RICHMOND — The Supreme Court of Virginia on Friday agreed to hear appeals from two groups seeking to block Gov. Ralph Northam's efforts to remove the enormous statue of Robert E. Lee on the city's Monument Avenue.

Both groups lost their cases last year before a Richmond Circuit Court judge, but the judge imposed an injunction keeping the state from taking down the statue until they had a chance to appeal to the high court.

Northam (D) announced in June that he was ordering the state’s titanic statue removed after it became the focus of social justice protests over police brutality against Black Americans. The lawsuits prevented him from acting.

In one case, a descendant of the family who deeded the monument site to the state in the 1880s contends that Northam is violating the terms of the deed. In the other case, a group of five local residents argues, in part, that Northam’s action violates the separation of powers and that the General Assembly must honor a resolution it passed in 1890 agreeing to care for the statue in perpetuity.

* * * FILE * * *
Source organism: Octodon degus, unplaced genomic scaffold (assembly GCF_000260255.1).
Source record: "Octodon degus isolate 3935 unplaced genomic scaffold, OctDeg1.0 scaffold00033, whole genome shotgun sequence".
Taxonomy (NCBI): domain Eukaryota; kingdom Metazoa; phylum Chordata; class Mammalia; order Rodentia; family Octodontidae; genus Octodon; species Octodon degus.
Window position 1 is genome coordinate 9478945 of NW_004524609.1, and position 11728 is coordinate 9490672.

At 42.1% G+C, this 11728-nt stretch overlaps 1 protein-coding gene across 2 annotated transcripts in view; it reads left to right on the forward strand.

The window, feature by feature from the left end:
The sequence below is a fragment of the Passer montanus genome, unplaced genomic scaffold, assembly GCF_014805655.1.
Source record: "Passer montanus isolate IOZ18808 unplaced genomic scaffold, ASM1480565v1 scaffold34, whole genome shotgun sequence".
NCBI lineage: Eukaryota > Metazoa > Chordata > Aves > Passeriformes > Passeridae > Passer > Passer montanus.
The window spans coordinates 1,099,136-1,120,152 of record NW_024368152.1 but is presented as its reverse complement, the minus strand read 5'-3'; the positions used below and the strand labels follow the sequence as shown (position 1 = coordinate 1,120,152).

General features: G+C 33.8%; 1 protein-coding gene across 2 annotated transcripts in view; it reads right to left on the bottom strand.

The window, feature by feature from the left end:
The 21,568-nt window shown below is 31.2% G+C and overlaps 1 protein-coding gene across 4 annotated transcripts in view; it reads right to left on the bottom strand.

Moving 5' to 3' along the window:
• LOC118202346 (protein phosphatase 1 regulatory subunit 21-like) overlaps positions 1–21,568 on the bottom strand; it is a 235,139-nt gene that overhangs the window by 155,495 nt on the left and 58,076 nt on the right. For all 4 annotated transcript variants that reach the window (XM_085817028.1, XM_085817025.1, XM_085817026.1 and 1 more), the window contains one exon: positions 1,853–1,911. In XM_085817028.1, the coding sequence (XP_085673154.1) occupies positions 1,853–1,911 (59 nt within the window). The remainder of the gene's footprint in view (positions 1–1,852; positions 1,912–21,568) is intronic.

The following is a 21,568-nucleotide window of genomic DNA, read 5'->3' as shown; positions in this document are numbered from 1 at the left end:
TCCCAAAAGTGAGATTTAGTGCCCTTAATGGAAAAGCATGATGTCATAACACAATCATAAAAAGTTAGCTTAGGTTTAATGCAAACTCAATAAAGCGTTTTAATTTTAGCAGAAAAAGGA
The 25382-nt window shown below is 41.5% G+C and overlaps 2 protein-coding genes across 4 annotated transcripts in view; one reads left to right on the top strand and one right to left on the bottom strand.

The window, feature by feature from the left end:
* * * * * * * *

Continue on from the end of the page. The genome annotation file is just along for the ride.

State Attorney General Mark R. Herring (D), representing Northam, has petitioned the state Supreme Court for an expedited hearing in the appeal of the second case. In announcing Friday that it was granting an appeal, the court rejected a request from the plaintiffs to strike portions of the state’s argument.

It was unclear how quickly the court would take up the cases; no date has been set for hearings, and the plaintiffs have 15 days to post a bond to keep the matter moving forward.

Last month, state workers put fencing around the Lee statue so they could move quickly to take it down if the court rules in Northam’s favor.

After the lawsuits blocked Lee’s removal last year, protesters toppled a statue of Confederate President Jefferson Davis a few blocks up Monument Avenue.

Richmond Mayor Levar Stoney then used a new state law to take down almost a dozen other Confederate memorials around the city, including the remaining three on Monument Avenue. Lee stands on state property and is now the last Confederate icon on that famous street.